Antonio Conte - First team head coach
Antonio Conte is the fifth Italian to manage Chelsea, following on from Gianluca Vialli, Claudio Ranieri, Carlo Ancelotti and Roberto Di Matteo. In common with the first three of those names, he was formerly at Juventus, in his case as both a player and a manager.
Having played more than 400 games for the Italian giants, Conte’s three years in charge of the team between 2011 and 2014 yielded three straight Serie A titles - Juventus’s first league championships in eight years and their first three-in-a-row since the early 1930s. They had finished seventh the two seasons prior to Conte.
The Bianconeri also won two Italian Super Cups with him in charge. Andrea Pirlo, Paul Pogba, Carlos Tevez and Arturo Vidal were among his signings during a spell so productive he was named Serie A Coach of the Year in all three seasons there.
As a player, Conte was a versatile, energetic box-to-box midfielder. He was a Champions League winner as part of the side Vialli captained to a final win over Ajax in 1996. He played in two other finals of that competition and in a convincing win over Borussia Dortmund in the 1993 UEFA Cup final.
He was also a five-time Serie A winner in his 13 seasons as an integral member of the Juve squad. He played for just two clubs having begun his career with his home-town team Lecce in southern Italy.
Conte began his managerial career in 2006 in the Italian lower divisions at Arezzo and Bari, winning promotion to the top flight with the latter, and was briefly employed by Atalanta before he further enhanced his reputation by guiding Siena into Serie A.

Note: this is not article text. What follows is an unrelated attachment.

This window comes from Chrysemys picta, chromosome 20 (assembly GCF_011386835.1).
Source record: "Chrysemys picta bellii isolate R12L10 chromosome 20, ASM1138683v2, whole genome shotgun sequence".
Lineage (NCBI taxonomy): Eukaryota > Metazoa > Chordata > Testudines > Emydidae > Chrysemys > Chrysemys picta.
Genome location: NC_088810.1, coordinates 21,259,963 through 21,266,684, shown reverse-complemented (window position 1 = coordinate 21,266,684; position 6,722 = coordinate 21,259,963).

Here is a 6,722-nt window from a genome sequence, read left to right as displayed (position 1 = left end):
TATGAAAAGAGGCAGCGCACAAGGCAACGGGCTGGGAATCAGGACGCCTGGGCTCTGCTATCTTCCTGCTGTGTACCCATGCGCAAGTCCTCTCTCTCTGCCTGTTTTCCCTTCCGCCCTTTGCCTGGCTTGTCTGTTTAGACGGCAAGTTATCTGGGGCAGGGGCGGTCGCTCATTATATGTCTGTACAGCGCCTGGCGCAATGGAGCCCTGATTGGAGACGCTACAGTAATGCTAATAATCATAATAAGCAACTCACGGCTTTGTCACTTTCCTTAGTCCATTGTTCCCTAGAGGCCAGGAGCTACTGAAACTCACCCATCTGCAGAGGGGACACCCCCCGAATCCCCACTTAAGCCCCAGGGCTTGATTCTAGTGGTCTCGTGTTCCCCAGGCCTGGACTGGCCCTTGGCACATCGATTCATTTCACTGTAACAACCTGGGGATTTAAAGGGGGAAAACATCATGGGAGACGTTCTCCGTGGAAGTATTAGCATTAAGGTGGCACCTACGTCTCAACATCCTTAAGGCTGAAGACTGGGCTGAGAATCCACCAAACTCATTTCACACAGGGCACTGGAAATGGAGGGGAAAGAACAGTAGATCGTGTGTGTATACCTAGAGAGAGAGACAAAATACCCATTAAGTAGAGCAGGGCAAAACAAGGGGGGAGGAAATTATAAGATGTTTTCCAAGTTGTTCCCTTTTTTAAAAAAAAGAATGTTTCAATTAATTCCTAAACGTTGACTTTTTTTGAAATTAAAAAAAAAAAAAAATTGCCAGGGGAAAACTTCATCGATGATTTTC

That was the cue for Juventus to come calling for their former player, as did the Italy national team three years later when they handed him control of the Azzurri in 2014. He had played 20 times for his country including a semi-final appearance in the 1994 World Cup and a quarter-final of Euro 2000.
Under Conte’s management, Italy qualified for Euro 2016 undefeated in their 10 games. They impressed at the finals, beating Belgium 2-0 in their opening match, which was followed by a 1-0 win over Sweden.
Having progressed to the knockout stages as group winners Italy were handed a tricky tie against holders Spain, but a wonderful collective display saw them run out 2-0 winners, before they were cruelly eliminated in the quarter-finals on penalties by Germany.
Conte’s coaching has been characterised by tactical flexibility and he achieved the remarkable feat of an unbeaten league season at Juventus, becoming only the third Serie A team to do so. Impressively, that was in his first season in charge (2011/12) and in 2013/14 the ‘Old Lady’ recorded an all-time Serie A record of 102 points.
In the 2012/13 campaign, Juventus played Chelsea in the Champions League group stage, drawing 2-2 at Stamford Bridge and winning 3-0 in Turin. They went on to the quarter-finals where they lost to eventual winners Bayern Munich.
In Conte’s three years as Juventus manager, they lost only two home league games, contributing greatly to their new stadium being considered such a success.
At Chelsea, Conte amassed more points by the halfway stage of 2016/17 than any Chelsea manager had in his first season at the club. Included in that were 13 straight league wins in a row which equalled the best by any English top-flight team in a single season. It earned the Italian the Premier League Manager of the Month awards for October, November and December. No one had won three of those in succession before.
The Italian became the third Chelsea manager to lead his side to the Premier League title in his first season in England with the Blues, who had topped the table since November, sealing the championship courtesy of a 1-0 win at West Bromwich Albion on 12 May. Conte also guided us to the FA Cup final following a 4-2 win over Tottenham at Wembley in the last four.
He was rewarded for an outstanding first season at the club by being named LMA Manager of the Year and Premier League Manager of the Season a day after his team had been presented with the trophy at Stamford Bridge following our final game against Sunderland.